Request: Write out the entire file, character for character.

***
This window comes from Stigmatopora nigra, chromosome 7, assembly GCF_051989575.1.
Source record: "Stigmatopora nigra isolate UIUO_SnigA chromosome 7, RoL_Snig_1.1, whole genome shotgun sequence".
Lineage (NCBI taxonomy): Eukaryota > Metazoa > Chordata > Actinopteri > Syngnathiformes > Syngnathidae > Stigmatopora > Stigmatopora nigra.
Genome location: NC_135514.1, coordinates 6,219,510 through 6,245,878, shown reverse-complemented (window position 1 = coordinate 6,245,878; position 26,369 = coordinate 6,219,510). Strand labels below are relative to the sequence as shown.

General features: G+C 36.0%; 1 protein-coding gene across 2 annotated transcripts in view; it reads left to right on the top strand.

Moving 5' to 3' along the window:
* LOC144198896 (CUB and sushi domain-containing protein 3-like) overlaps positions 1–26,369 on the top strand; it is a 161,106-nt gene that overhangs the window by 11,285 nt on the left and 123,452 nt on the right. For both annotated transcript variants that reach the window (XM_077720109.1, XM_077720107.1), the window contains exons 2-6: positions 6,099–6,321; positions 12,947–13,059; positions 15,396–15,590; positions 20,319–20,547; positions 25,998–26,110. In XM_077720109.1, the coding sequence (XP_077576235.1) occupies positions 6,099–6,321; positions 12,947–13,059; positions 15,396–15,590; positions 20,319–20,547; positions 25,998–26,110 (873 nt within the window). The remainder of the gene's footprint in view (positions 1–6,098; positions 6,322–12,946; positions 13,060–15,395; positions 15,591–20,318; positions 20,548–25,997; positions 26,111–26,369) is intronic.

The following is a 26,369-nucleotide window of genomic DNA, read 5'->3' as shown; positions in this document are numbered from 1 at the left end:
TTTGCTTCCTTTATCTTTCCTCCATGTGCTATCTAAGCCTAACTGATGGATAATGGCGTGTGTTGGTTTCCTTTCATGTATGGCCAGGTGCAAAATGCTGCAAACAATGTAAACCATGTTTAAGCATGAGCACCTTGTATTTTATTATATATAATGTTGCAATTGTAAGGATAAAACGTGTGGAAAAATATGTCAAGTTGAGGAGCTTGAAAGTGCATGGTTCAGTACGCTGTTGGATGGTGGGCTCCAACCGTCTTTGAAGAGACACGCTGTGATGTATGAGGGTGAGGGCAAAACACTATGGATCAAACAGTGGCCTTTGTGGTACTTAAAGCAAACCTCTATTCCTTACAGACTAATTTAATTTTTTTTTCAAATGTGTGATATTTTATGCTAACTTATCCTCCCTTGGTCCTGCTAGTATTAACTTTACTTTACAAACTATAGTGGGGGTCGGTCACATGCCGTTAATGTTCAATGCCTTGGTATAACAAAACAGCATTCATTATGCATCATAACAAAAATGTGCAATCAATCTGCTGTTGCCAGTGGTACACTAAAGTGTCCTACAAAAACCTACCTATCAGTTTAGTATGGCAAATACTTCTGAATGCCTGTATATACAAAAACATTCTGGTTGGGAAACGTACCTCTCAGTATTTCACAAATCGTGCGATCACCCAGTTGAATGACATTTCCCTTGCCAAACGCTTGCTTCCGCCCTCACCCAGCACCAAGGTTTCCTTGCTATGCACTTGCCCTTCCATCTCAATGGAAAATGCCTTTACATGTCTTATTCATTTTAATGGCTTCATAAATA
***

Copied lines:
This window comes from Stigmatopora nigra, chromosome 7, assembly GCF_051989575.1.
Source record: "Stigmatopora nigra isolate UIUO_SnigA chromosome 7, RoL_Snig_1.1, whole genome shotgun sequence".
Lineage (NCBI taxonomy): Eukaryota > Metazoa > Chordata > Actinopteri > Syngnathiformes > Syngnathidae > Stigmatopora > Stigmatopora nigra.
Genome location: NC_135514.1, coordinates 6,219,510 through 6,245,878, shown reverse-complemented (window position 1 = coordinate 6,245,878; position 26,369 = coordinate 6,219,510). Strand labels below are relative to the sequence as shown.

General features: G+C 36.0%; 1 protein-coding gene across 2 annotated transcripts in view; it reads left to right on the top strand.

Moving 5' to 3' along the window:
* LOC144198896 (CUB and sushi domain-containing protein 3-like) overlaps positions 1–26,369 on the top strand; it is a 161,106-nt gene that overhangs the window by 11,285 nt on the left and 123,452 nt on the right. For both annotated transcript variants that reach the window (XM_077720109.1, XM_077720107.1), the window contains exons 2-6: positions 6,099–6,321; positions 12,947–13,059; positions 15,396–15,590; positions 20,319–20,547; positions 25,998–26,110. In XM_077720109.1, the coding sequence (XP_077576235.1) occupies positions 6,099–6,321; positions 12,947–13,059; positions 15,396–15,590; positions 20,319–20,547; positions 25,998–26,110 (873 nt within the window). The remainder of the gene's footprint in view (positions 1–6,098; positions 6,322–12,946; positions 13,060–15,395; positions 15,591–20,318; positions 20,548–25,997; positions 26,111–26,369) is intronic.

The following is a 26,369-nucleotide window of genomic DNA, read 5'->3' as shown; positions in this document are numbered from 1 at the left end:
TTTGCTTCCTTTATCTTTCCTCCATGTGCTATCTAAGCCTAACTGATGGATAATGGCGTGTGTTGGTTTCCTTTCATGTATGGCCAGGTGCAAAATGCTGCAAACAATGTAAACCATGTTTAAGCATGAGCACCTTGTATTTTATTATATATAATGTTGCAATTGTAAGGATAAAACGTGTGGAAAAATATGTCAAGTTGAGGAGCTTGAAAGTGCATGGTTCAGTACGCTGTTGGATGGTGGGCTCCAACCGTCTTTGAAGAGACACGCTGTGATGTATGAGGGTGAGGGCAAAACACTATGGATCAAACAGTGGCCTTTGTGGTACTTAAAGCAAACCTCTATTCCTTACAGACTAATTTAATTTTTTTTTCAAATGTGTGATATTTTATGCTAACTTATCCTCCCTTGGTCCTGCTAGTATTAACTTTACTTTACAAACTATAGTGGGGGTCGGTCACATGCCGTTAATGTTCAATGCCTTGGTATAACAAAACAGCATTCATTATGCATCATAACAAAAATGTGCAATCAATCTGCTGTTGCCAGTGGTACACTAAAGTGTCCTACAAAAACCTACCTATCAGTTTAGTATGGCAAATACTTCTGAATGCCTGTATATACAAAAACATTCTGGTTGGGAAACGTACCTCTCAGTATTTCACAAATCGTGCGATCACCCAGTTGAATGACATTTCCCTTGCCAAACGCTTGCTTCCGCCCTCACCCAGCACCAAGGTTTCCTTGCTATGCACTTGCCCTTCCATCTCAATGGAAAATGCCTTTACATGTCTTATTCATTTTAATGGCTTCATAAATA